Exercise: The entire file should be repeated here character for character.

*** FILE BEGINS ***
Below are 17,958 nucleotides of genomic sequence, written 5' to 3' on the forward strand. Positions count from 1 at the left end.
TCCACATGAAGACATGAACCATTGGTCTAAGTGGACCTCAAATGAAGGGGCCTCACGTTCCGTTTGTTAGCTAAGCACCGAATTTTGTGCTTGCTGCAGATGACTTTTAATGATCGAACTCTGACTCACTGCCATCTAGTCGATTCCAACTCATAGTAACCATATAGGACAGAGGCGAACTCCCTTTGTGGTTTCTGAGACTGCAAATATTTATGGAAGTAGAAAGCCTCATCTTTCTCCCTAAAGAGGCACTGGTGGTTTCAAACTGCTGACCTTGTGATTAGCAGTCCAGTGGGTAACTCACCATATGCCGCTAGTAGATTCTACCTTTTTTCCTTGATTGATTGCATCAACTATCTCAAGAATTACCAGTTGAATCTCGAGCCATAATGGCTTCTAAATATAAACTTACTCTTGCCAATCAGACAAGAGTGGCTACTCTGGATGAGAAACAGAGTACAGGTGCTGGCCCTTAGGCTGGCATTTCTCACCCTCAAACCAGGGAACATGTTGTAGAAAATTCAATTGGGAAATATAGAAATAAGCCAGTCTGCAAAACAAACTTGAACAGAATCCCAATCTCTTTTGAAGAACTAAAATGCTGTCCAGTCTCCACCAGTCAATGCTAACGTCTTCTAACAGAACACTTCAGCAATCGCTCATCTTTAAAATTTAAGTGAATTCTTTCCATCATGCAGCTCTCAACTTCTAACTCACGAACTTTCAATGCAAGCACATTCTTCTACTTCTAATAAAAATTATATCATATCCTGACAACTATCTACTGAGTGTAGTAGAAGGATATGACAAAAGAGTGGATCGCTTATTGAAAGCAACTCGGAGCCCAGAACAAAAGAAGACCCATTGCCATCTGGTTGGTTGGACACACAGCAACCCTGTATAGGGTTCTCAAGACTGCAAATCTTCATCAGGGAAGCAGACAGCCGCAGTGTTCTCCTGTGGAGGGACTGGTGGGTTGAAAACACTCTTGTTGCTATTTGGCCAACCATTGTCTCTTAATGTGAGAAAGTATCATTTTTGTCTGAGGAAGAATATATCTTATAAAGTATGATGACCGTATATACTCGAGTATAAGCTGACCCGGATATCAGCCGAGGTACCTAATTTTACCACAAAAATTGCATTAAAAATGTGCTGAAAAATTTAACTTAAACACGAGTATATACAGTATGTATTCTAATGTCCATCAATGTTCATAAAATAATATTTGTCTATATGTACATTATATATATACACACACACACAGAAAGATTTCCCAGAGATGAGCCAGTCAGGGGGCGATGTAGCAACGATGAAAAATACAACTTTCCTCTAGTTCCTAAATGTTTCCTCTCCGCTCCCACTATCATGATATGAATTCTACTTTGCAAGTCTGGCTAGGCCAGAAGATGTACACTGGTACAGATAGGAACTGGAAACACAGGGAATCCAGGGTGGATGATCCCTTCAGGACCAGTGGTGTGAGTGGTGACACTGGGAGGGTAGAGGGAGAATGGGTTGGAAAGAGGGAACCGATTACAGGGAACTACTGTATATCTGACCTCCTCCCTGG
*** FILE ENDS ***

Below are 17,958 nucleotides of genomic sequence, written 5' to 3' on the forward strand. Positions count from 1 at the left end.
TCCACATGAAGACATGAACCATTGGTCTAAGTGGACCTCAAATGAAGGGGCCTCACGTTCCGTTTGTTAGCTAAGCACCGAATTTTGTGCTTGCTGCAGATGACTTTTAATGATCGAACTCTGACTCACTGCCATCTAGTCGATTCCAACTCATAGTAACCATATAGGACAGAGGCGAACTCCCTTTGTGGTTTCTGAGACTGCAAATATTTATGGAAGTAGAAAGCCTCATCTTTCTCCCTAAAGAGGCACTGGTGGTTTCAAACTGCTGACCTTGTGATTAGCAGTCCAGTGGGTAACTCACCATATGCCGCTAGTAGATTCTACCTTTTTTCCTTGATTGATTGCATCAACTATCTCAAGAATTACCAGTTGAATCTCGAGCCATAATGGCTTCTAAATATAAACTTACTCTTGCCAATCAGACAAGAGTGGCTACTCTGGATGAGAAACAGAGTACAGGTGCTGGCCCTTAGGCTGGCATTTCTCACCCTCAAACCAGGGAACATGTTGTAGAAAATTCAATTGGGAAATATAGAAATAAGCCAGTCTGCAAAACAAACTTGAACAGAATCCCAATCTCTTTTGAAGAACTAAAATGCTGTCCAGTCTCCACCAGTCAATGCTAACGTCTTCTAACAGAACACTTCAGCAATCGCTCATCTTTAAAATTTAAGTGAATTCTTTCCATCATGCAGCTCTCAACTTCTAACTCACGAACTTTCAATGCAAGCACATTCTTCTACTTCTAATAAAAATTATATCATATCCTGACAACTATCTACTGAGTGTAGTAGAAGGATATGACAAAAGAGTGGATCGCTTATTGAAAGCAACTCGGAGCCCAGAACAAAAGAAGACCCATTGCCATCTGGTTGGTTGGACACACAGCAACCCTGTATAGGGTTCTCAAGACTGCAAATCTTCATCAGGGAAGCAGACAGCCGCAGTGTTCTCCTGTGGAGGGACTGGTGGGTTGAAAACACTCTTGTTGCTATTTGGCCAACCATTGTCTCTTAATGTGAGAAAGTATCATTTTTGTCTGAGGAAGAATATATCTTATAAAGTATGATGACCGTATATACTCGAGTATAAGCTGACCCGGATATCAGCCGAGGTACCTAATTTTACCACAAAAATTGCATTAAAAATGTGCTGAAAAATTTAACTTAAACACGAGTATATACAGTATGTATTCTAATGTCCATCAATGTTCATAAAATAATATTTGTCTATATGTACATTATATATATACACACACACACAGAAAGATTTCCCAGAGATGAGCCAGTCAGGGGGCGATGTAGCAACGATGAAAAATACAACTTTCCTCTAGTTCCTAAATGTTTCCTCTCCGCTCCCACTATCATGATATGAATTCTACTTTGCAAGTCTGGCTAGGCCAGAAGATGTACACTGGTACAGATAGGAACTGGAAACACAGGGAATCCAGGGTGGATGATCCCTTCAGGACCAGTGGTGTGAGTGGTGACACTGGGAGGGTAGAGGGAGAATGGGTTGGAAAGAGGGAACCGATTACAGGGAACTACTGTATATCTGACCTCCTCCCTGG